I met Rodis through my wonderful girlfriend Daphne. They have been close friends for years and the two of us met very soon after I started 'seeing' Daphne, a little over 2 and a half years ago. Since then I have enjoyed many delicious meals at the Savvakis household in Athens and Crete, and at Rodis' flat in London. I have also been fortunate enough to stay at his parents beautiful home on the Isle of Crete on more than one occasion.
I truly love all of Daphne's family and friends, they have all been extremely friendly and hospitable to me and Rodis is no exception. It has been great getting to know him a little better while he has been studying in London for the past 9 months (and without kissing his arse too much), he's intelligent, easy to talk to and opinionated - I just need him to become fanatical about either United or Spoken Word and we'll definitely be good friends for life haha.
Who is this kid on my bunk bed?
Growing up in small town Greece, where every kid had a brother or a sister, I felt left out and to be honest, rather annoyed with my parents for not providing me with the company of a sibling. But it seemed I was always destined to be an only child.
When I was 7, we moved from the city centre to a new house in the countryside. As a result, my whining about being alone reached its peak. All I wanted was a brother, it was the answer to everything.
One night, a few after weeks moving in, my Dad returned home from work to find my Mum sitting on the sofa, moved to tears, by a documentary about children who had been mistreated in foster care, before finding a new life in an institution called “SOS Children Villages”.
That night, my parents asked me if I still wanted a brother. Assuring me that they would continue to love me as much as they always had, they explained that since they had the love and money to support another child, they wanted my opinion on adoption. They actually said that I would be "finally happy to have a brother to play with".
The sibling I had always wanted! I should have been consumed with elation but instead the thought of having to share my toys with another person shocked my 7 year old self. As for sharing my parents, I was used to constantly having their full attention and it was supposed to stay that way!
I politely declined their offer of a permanent play companion, by stating that I did not find it necessary at all, as I was now a second grader and therefore a big boy. My parents asked me if I was sure, and judging from my facial expression of anger and constipation (as they later described it to me) and my declaration of being perfectly fine on my own, they dropped any plans of trying to adopt the intruder.
A few weeks further down the line, I woke at around 5 in the morning, to go the bathroom. Instantly, something in the room wasn’t right. I though I had heard someone breathing but I wasn’t sure. I crept out of my bed and as silent as a ninja, checked the “upstairs compartment” of my bunk beds. To my sheer terror, there was another boy, slightly older than me, sleeping in my room. My fears had come true! My parents had taken in a child! I was shocked and confused. I had clearly said that I didn’t want it! Why hadn't I been told? It was more than someone to share my toys, and my mum, with. He was officially a pariah!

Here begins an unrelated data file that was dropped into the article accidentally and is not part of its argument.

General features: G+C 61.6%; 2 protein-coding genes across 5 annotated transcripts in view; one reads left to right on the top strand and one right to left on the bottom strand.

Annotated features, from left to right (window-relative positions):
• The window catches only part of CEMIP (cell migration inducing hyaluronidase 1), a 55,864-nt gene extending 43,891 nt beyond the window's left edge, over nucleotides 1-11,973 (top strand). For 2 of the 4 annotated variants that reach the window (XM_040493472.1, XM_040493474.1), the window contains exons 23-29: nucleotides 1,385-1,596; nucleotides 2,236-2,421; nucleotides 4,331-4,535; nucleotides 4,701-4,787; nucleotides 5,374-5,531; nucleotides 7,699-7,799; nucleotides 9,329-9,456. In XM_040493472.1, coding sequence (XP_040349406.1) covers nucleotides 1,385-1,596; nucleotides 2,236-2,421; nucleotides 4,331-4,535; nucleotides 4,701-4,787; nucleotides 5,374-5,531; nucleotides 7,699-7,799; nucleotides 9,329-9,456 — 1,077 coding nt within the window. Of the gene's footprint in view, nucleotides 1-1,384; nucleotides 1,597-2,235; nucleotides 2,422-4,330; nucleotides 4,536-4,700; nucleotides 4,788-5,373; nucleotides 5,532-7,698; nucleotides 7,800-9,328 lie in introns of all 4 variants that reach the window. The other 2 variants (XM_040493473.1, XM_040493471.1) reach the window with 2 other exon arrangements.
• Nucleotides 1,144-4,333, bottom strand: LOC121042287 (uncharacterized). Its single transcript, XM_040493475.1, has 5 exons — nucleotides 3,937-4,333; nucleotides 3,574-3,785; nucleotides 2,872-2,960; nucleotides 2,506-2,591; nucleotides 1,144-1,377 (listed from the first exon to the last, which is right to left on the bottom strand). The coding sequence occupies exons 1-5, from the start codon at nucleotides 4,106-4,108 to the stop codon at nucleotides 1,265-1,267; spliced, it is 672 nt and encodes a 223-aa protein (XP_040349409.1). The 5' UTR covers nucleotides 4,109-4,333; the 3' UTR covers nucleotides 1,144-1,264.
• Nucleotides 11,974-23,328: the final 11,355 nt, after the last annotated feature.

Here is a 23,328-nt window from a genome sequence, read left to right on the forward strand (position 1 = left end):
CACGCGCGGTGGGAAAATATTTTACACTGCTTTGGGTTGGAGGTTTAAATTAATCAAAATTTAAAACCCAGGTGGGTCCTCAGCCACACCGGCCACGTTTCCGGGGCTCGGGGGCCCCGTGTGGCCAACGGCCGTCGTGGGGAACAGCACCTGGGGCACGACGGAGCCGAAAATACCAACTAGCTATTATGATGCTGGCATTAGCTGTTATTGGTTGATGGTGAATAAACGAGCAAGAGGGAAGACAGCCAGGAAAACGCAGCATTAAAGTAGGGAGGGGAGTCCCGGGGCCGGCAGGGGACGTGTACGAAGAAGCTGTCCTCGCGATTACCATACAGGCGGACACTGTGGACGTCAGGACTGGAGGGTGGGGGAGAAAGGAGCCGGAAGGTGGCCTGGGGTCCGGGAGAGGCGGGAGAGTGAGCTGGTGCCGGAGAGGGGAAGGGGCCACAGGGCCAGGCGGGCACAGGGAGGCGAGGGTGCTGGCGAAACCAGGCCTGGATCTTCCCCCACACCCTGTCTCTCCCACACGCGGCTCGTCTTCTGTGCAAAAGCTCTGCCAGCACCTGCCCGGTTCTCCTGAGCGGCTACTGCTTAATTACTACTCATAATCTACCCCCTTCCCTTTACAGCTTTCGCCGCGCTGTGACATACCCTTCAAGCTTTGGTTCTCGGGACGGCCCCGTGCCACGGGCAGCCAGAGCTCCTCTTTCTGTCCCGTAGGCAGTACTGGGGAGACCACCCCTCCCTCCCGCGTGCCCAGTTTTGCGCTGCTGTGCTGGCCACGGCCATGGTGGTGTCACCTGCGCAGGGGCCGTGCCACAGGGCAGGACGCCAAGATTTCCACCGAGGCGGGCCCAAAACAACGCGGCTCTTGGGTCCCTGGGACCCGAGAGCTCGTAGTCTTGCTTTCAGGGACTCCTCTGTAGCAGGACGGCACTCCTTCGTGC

In a state of shock, I didn't go to the toilet, probably too afraid that the sleeping new brother would invade my bed as well as my room and kick me out altogether. After a few minutes (that seemed like years) of utter horror and frantic planning of how to get rid of the intruder, I must have fallen asleep again.
The next thing I remember was my dad walking in to wake 'us' up for school. 'Alex' was already awake, staring out of the window, quite puzzled himself. The realisation of who he was washed over me and the huge weight I had on my chest was lifted.
Unknown to me. The night before, when I was already asleep and the house was still in a “just moved in”, unopened boxes and much less furniture than needed, state of undress, my mum’s Dutch friend Ellen and her son Alex had come for dinner, in exchange for much needed help with the unpacking.
Alex, went to my school but was a year older than me. Fast asleep on the sofa my mum and Ellen had decided to let him stay the night and put him to bed above me in the top bunk.
Weight lifted, I leapt out of bed and hugged my Dad with more than the usual affection. When he asked me why, I told him that it was a reward for hearing me out. My Dad nodded, clearly without understanding. But I decided not to explain. I thought it better if I didn’t remind him of the whole adoption thing. Ever again!
(Edited by Anthony Hett)